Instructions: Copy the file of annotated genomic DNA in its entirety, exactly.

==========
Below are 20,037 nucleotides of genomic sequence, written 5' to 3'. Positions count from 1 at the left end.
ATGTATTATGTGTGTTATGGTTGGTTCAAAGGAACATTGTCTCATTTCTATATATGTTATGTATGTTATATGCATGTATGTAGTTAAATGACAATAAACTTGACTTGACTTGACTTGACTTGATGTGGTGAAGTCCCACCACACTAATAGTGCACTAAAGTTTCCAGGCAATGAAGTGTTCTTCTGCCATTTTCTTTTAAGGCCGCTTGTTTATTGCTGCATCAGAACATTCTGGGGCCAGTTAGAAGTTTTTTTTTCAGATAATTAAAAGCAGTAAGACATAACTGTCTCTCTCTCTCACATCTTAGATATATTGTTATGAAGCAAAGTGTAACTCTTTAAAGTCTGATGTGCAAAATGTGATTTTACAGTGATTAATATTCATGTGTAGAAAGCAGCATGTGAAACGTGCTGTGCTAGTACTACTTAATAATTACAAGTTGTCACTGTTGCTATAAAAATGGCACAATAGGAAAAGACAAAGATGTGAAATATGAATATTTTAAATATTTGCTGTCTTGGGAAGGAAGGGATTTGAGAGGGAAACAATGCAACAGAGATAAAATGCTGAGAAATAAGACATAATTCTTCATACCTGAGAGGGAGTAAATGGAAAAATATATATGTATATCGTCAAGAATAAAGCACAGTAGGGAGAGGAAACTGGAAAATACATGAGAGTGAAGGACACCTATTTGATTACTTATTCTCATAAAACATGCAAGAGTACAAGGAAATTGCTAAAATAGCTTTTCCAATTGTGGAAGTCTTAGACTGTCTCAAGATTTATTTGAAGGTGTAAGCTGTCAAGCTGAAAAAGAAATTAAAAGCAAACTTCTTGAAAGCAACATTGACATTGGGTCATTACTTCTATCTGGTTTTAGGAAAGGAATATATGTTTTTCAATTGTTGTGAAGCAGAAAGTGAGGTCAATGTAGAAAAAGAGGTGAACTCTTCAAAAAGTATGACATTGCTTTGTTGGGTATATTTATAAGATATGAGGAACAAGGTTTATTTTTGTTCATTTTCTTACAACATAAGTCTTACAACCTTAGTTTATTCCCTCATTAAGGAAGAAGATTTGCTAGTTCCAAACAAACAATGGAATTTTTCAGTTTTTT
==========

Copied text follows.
Below are 20,037 nucleotides of genomic sequence, written 5' to 3'. Positions count from 1 at the left end.
ATGTATTATGTGTGTTATGGTTGGTTCAAAGGAACATTGTCTCATTTCTATATATGTTATGTATGTTATATGCATGTATGTAGTTAAATGACAATAAACTTGACTTGACTTGACTTGACTTGATGTGGTGAAGTCCCACCACACTAATAGTGCACTAAAGTTTCCAGGCAATGAAGTGTTCTTCTGCCATTTTCTTTTAAGGCCGCTTGTTTATTGCTGCATCAGAACATTCTGGGGCCAGTTAGAAGTTTTTTTTTCAGATAATTAAAAGCAGTAAGACATAACTGTCTCTCTCTCTCACATCTTAGATATATTGTTATGAAGCAAAGTGTAACTCTTTAAAGTCTGATGTGCAAAATGTGATTTTACAGTGATTAATATTCATGTGTAGAAAGCAGCATGTGAAACGTGCTGTGCTAGTACTACTTAATAATTACAAGTTGTCACTGTTGCTATAAAAATGGCACAATAGGAAAAGACAAAGATGTGAAATATGAATATTTTAAATATTTGCTGTCTTGGGAAGGAAGGGATTTGAGAGGGAAACAATGCAACAGAGATAAAATGCTGAGAAATAAGACATAATTCTTCATACCTGAGAGGGAGTAAATGGAAAAATATATATGTATATCGTCAAGAATAAAGCACAGTAGGGAGAGGAAACTGGAAAATACATGAGAGTGAAGGACACCTATTTGATTACTTATTCTCATAAAACATGCAAGAGTACAAGGAAATTGCTAAAATAGCTTTTCCAATTGTGGAAGTCTTAGACTGTCTCAAGATTTATTTGAAGGTGTAAGCTGTCAAGCTGAAAAAGAAATTAAAAGCAAACTTCTTGAAAGCAACATTGACATTGGGTCATTACTTCTATCTGGTTTTAGGAAAGGAATATATGTTTTTCAATTGTTGTGAAGCAGAAAGTGAGGTCAATGTAGAAAAAGAGGTGAACTCTTCAAAAAGTATGACATTGCTTTGTTGGGTATATTTATAAGATATGAGGAACAAGGTTTATTTTTGTTCATTTTCTTACAACATAAGTCTTACAACCTTAGTTTATTCCCTCATTAAGGAAGAAGATTTGCTAGTTCCAAACAAACAATGGAATTTTTCAGTTTTTT